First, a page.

All materials for this project – paper, inks, binding, clay – are archival quality. This was my initial criteria for any material selection, as it is critical that this book be durable and have a viable trajectory (as an object) into the future. It is intended to communicate with generations beyond our own. Beyond this, I wanted the book to evoke the subject matter that it addresses.
Not only did I want it to feel “of” the archive, I wanted it to combine the colors and textures of Tsegi Canyon, as well as the grand transit of time that the book’s text addresses. The book’s enclosure is a ceramic slipcase and I went through an extended process of experimenting with various additives and finishes such that the ceramic feels somewhere between red Navajo sandstone and the many fractured and eroded potsherds found throughout the Canyon.
The book is bound in a post and screw style with nickel hardware and uses an undyed, half linen, half cotton book cloth, and the endsheets use an Amate paper made by Otomi craftsmen in Central Mexico.
This paper was chosen because its ivory and walnut tones call to mind the stacks of undyed sheep’s wool that can be seen drying on racks outside homes in Tsegi Canyon. This is a very specific and personal memory, but also a visual reference point that many others will have if they have been to the Canyon during shearing season.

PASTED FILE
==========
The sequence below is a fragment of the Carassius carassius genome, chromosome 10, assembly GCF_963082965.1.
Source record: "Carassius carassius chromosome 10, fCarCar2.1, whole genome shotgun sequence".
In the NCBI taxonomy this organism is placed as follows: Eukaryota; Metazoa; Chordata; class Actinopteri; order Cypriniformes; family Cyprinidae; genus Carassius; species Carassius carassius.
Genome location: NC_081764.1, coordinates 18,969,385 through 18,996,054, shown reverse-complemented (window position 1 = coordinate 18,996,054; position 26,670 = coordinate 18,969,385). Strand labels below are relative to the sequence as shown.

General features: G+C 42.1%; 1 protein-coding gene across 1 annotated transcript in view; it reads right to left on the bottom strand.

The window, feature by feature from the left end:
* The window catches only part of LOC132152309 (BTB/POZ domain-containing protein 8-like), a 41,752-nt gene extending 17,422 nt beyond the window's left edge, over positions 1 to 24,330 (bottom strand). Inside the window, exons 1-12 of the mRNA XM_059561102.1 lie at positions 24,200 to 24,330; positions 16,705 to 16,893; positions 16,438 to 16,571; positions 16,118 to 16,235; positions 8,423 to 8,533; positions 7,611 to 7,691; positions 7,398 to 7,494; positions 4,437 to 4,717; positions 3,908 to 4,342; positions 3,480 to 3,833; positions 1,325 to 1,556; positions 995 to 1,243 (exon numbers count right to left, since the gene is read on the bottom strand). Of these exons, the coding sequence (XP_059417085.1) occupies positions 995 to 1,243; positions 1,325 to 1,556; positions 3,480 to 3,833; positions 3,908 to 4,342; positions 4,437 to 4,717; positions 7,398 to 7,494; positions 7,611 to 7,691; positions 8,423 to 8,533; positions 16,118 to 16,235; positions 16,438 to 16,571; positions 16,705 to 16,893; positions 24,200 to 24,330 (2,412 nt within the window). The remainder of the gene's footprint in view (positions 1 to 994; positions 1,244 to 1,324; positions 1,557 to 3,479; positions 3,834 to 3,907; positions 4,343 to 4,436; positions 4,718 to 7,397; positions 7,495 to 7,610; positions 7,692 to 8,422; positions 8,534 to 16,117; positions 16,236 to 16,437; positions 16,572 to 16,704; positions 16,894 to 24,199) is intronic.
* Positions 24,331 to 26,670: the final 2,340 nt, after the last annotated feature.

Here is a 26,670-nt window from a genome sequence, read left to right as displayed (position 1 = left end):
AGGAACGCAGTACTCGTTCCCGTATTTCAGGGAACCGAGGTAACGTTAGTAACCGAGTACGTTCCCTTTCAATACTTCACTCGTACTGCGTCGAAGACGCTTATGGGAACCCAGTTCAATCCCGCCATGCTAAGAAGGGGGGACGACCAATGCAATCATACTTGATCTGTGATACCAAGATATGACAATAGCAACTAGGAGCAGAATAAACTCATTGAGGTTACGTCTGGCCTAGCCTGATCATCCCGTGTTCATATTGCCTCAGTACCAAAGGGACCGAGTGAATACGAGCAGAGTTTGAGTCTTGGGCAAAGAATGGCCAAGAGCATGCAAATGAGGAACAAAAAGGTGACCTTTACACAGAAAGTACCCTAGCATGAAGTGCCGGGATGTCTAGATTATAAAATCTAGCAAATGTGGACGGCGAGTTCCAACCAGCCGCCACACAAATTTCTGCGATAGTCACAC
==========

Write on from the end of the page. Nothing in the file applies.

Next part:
The interior pages of the book use two types of paper. An acetate film is used when overlays are needed. Otherwise, I use a pure white Asuka paper from Japan.
I spent several weeks finding this paper, as I wanted to use something that would hold an image well but also be a pleasure to touch and to turn. Every archival quality Western paper that I encountered failed to meet all of these criteria, and I eventually chose this midweight washi paper for its distinct paper grain, its unobtrusive but pleasant texture and its ability to accept printed images with no bleeding or image degradation.
I would like to give special thanks to the Littlesalt and Austin families for allowing me to visit Tsegi Canyon. I would also like to thank Elizabeth Kahn, Madi Fair, Allison Fischer Olson, Ron Maldonado and Marydee and Chris Donnan for their time and assistance with the research component of this project, and to Prof. Snead, Eric Hanson and Andy Christenson for time and consideration throughout the interview process. Thanks to Joel Freeman for his assistance throughout the project. Additional thanks to Wendy Teeter and Sedonna Goeman-Shulsky for their generosity, patience and expertise as I explored the RBMVE archives at UCLA.
Written by Yoshinao Sugihara / Translated by Yuki Katayama